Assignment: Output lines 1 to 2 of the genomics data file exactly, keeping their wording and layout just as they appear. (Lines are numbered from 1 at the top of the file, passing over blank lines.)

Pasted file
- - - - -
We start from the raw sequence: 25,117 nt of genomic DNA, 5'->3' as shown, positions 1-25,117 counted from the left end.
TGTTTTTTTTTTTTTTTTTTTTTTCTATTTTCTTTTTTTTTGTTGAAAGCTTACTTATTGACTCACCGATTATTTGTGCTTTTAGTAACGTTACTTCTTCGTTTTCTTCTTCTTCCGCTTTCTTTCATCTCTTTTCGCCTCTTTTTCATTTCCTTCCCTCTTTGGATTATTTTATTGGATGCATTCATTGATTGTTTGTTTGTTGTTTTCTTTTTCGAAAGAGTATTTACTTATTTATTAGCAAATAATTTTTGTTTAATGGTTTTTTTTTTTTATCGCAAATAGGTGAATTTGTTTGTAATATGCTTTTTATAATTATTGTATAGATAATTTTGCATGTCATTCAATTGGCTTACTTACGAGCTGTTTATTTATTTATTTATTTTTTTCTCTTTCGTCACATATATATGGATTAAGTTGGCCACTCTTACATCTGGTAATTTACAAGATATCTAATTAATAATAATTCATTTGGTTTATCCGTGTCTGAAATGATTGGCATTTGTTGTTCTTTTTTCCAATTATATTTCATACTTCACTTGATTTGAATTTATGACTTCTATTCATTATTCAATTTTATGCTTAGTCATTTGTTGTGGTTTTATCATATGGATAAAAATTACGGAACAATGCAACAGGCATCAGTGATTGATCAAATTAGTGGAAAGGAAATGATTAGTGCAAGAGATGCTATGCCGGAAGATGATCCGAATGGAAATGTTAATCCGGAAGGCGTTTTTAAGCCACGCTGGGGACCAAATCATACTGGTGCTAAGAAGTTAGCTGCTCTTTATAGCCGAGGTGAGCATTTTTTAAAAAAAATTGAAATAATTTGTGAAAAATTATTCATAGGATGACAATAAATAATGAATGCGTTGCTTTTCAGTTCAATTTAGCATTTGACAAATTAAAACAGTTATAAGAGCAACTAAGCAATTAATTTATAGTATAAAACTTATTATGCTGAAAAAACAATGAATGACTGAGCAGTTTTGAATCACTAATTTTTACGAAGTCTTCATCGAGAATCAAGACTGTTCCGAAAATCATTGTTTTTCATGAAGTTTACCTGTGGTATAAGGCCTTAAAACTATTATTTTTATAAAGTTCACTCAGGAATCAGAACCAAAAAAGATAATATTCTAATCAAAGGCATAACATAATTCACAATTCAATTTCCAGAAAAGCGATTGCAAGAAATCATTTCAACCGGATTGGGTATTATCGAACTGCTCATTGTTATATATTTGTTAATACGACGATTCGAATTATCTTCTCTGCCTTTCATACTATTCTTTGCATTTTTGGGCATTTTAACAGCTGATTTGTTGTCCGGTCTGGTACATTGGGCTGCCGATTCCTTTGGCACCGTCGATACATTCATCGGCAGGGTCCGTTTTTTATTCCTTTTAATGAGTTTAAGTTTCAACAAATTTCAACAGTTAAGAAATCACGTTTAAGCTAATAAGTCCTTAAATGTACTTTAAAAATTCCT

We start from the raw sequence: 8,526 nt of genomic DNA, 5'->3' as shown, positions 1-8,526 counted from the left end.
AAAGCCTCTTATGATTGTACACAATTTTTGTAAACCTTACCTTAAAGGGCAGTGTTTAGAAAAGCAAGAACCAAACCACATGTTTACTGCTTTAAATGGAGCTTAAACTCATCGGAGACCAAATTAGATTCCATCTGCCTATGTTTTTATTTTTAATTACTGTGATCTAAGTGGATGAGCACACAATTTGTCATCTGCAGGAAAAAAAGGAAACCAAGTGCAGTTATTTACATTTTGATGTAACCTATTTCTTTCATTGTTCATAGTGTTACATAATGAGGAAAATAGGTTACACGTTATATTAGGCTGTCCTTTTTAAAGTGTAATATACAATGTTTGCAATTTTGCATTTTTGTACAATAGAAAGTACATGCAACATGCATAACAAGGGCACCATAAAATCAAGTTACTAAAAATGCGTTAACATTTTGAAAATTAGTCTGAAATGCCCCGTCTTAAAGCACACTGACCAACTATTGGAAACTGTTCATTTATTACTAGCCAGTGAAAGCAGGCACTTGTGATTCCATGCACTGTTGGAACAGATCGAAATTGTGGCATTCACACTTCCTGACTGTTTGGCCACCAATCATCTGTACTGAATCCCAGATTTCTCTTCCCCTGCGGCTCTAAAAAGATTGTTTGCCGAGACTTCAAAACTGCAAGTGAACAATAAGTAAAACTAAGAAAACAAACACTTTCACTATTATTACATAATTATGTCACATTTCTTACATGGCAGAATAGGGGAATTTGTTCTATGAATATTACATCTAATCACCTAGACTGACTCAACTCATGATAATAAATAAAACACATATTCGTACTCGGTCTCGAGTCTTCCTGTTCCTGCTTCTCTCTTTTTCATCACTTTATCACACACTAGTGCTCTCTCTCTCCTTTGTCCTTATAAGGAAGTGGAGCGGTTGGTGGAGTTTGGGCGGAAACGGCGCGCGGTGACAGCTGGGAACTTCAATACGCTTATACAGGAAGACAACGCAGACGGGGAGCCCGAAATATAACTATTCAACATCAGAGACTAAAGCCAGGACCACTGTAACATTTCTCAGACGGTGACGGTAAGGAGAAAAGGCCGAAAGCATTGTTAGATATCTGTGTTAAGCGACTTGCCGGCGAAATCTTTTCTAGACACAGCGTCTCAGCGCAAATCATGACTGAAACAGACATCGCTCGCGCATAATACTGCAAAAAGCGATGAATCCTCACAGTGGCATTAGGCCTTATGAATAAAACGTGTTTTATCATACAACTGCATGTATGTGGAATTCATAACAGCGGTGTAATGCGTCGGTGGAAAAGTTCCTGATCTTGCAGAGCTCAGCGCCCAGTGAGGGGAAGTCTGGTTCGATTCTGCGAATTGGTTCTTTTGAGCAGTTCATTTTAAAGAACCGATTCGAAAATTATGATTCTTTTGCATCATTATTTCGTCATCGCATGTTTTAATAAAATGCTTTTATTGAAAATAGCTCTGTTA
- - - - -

We start from the raw sequence: 25,117 nt of genomic DNA, 5'->3' as shown, positions 1-25,117 counted from the left end.
TGTTTTTTTTTTTTTTTTTTTTTTCTATTTTCTTTTTTTTTGTTGAAAGCTTACTTATTGACTCACCGATTATTTGTGCTTTTAGTAACGTTACTTCTTCGTTTTCTTCTTCTTCCGCTTTCTTTCATCTCTTTTCGCCTCTTTTTCATTTCCTTCCCTCTTTGGATTATTTTATTGGATGCATTCATTGATTGTTTGTTTGTTGTTTTCTTTTTCGAAAGAGTATTTACTTATTTATTAGCAAATAATTTTTGTTTAATGGTTTTTTTTTTTTATCGCAAATAGGTGAATTTGTTTGTAATATGCTTTTTATAATTATTGTATAGATAATTTTGCATGTCATTCAATTGGCTTACTTACGAGCTGTTTATTTATTTATTTATTTTTTTCTCTTTCGTCACATATATATGGATTAAGTTGGCCACTCTTACATCTGGTAATTTACAAGATATCTAATTAATAATAATTCATTTGGTTTATCCGTGTCTGAAATGATTGGCATTTGTTGTTCTTTTTTCCAATTATATTTCATACTTCACTTGATTTGAATTTATGACTTCTATTCATTATTCAATTTTATGCTTAGTCATTTGTTGTGGTTTTATCATATGGATAAAAATTACGGAACAATGCAACAGGCATCAGTGATTGATCAAATTAGTGGAAAGGAAATGATTAGTGCAAGAGATGCTATGCCGGAAGATGATCCGAATGGAAATGTTAATCCGGAAGGCGTTTTTAAGCCACGCTGGGGACCAAATCATACTGGTGCTAAGAAGTTAGCTGCTCTTTATAGCCGAGGTGAGCATTTTTTAAAAAAAATTGAAATAATTTGTGAAAAATTATTCATAGGATGACAATAAATAATGAATGCGTTGCTTTTCAGTTCAATTTAGCATTTGACAAATTAAAACAGTTATAAGAGCAACTAAGCAATTAATTTATAGTATAAAACTTATTATGCTGAAAAAACAATGAATGACTGAGCAGTTTTGAATCACTAATTTTTACGAAGTCTTCATCGAGAATCAAGACTGTTCCGAAAATCATTGTTTTTCATGAAGTTTACCTGTGGTATAAGGCCTTAAAACTATTATTTTTATAAAGTTCACTCAGGAATCAGAACCAAAAAAGATAATATTCTAATCAAAGGCATAACATAATTCACAATTCAATTTCCAGAAAAGCGATTGCAAGAAATCATTTCAACCGGATTGGGTATTATCGAACTGCTCATTGTTATATATTTGTTAATACGACGATTCGAATTATCTTCTCTGCCTTTCATACTATTCTTTGCATTTTTGGGCATTTTAACAGCTGATTTGTTGTCCGGTCTGGTACATTGGGCTGCCGATTCCTTTGGCACCGTCGATACATTCATCGGCAGGGTCCGTTTTTTATTCCTTTTAATGAGTTTAAGTTTCAACAAATTTCAACAGTTAAGAAATCACGTTTAAGCTAATAAGTCCTTAAATGTACTTTAAAAATTCCT